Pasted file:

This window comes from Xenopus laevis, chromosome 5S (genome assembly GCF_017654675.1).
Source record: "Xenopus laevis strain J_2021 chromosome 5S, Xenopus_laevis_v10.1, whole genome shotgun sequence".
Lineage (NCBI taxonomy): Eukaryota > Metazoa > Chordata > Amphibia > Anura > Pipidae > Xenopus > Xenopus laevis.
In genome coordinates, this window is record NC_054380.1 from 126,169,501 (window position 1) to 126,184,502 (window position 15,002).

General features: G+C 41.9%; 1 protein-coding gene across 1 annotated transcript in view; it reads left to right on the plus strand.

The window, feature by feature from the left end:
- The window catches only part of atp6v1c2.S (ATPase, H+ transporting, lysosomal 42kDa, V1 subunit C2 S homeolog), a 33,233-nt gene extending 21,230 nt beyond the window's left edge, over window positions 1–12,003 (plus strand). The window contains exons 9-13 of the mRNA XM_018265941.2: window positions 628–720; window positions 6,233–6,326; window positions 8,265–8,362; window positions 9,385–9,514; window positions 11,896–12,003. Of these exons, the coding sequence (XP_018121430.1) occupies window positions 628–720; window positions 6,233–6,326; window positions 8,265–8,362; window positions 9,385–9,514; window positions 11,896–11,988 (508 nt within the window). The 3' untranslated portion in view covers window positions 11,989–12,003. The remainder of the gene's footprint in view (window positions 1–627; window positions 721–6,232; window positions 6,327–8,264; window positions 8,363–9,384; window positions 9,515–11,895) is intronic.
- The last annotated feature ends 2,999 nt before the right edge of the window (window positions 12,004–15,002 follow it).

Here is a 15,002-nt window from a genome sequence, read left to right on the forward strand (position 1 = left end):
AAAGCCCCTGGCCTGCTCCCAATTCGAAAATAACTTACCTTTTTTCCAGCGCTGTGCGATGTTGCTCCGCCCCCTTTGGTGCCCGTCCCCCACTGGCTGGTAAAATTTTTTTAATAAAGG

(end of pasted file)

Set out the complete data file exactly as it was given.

This window comes from Xenopus laevis, chromosome 5S (genome assembly GCF_017654675.1).
Source record: "Xenopus laevis strain J_2021 chromosome 5S, Xenopus_laevis_v10.1, whole genome shotgun sequence".
Lineage (NCBI taxonomy): Eukaryota > Metazoa > Chordata > Amphibia > Anura > Pipidae > Xenopus > Xenopus laevis.
In genome coordinates, this window is record NC_054380.1 from 126,169,501 (window position 1) to 126,184,502 (window position 15,002).

General features: G+C 41.9%; 1 protein-coding gene across 1 annotated transcript in view; it reads left to right on the plus strand.

The window, feature by feature from the left end:
- The window catches only part of atp6v1c2.S (ATPase, H+ transporting, lysosomal 42kDa, V1 subunit C2 S homeolog), a 33,233-nt gene extending 21,230 nt beyond the window's left edge, over window positions 1–12,003 (plus strand). The window contains exons 9-13 of the mRNA XM_018265941.2: window positions 628–720; window positions 6,233–6,326; window positions 8,265–8,362; window positions 9,385–9,514; window positions 11,896–12,003. Of these exons, the coding sequence (XP_018121430.1) occupies window positions 628–720; window positions 6,233–6,326; window positions 8,265–8,362; window positions 9,385–9,514; window positions 11,896–11,988 (508 nt within the window). The 3' untranslated portion in view covers window positions 11,989–12,003. The remainder of the gene's footprint in view (window positions 1–627; window positions 721–6,232; window positions 6,327–8,264; window positions 8,363–9,384; window positions 9,515–11,895) is intronic.
- The last annotated feature ends 2,999 nt before the right edge of the window (window positions 12,004–15,002 follow it).

Here is a 15,002-nt window from a genome sequence, read left to right on the forward strand (position 1 = left end):
AAAGCCCCTGGCCTGCTCCCAATTCGAAAATAACTTACCTTTTTTCCAGCGCTGTGCGATGTTGCTCCGCCCCCTTTGGTGCCCGTCCCCCACTGGCTGGTAAAATTTTTTTAATAAAGG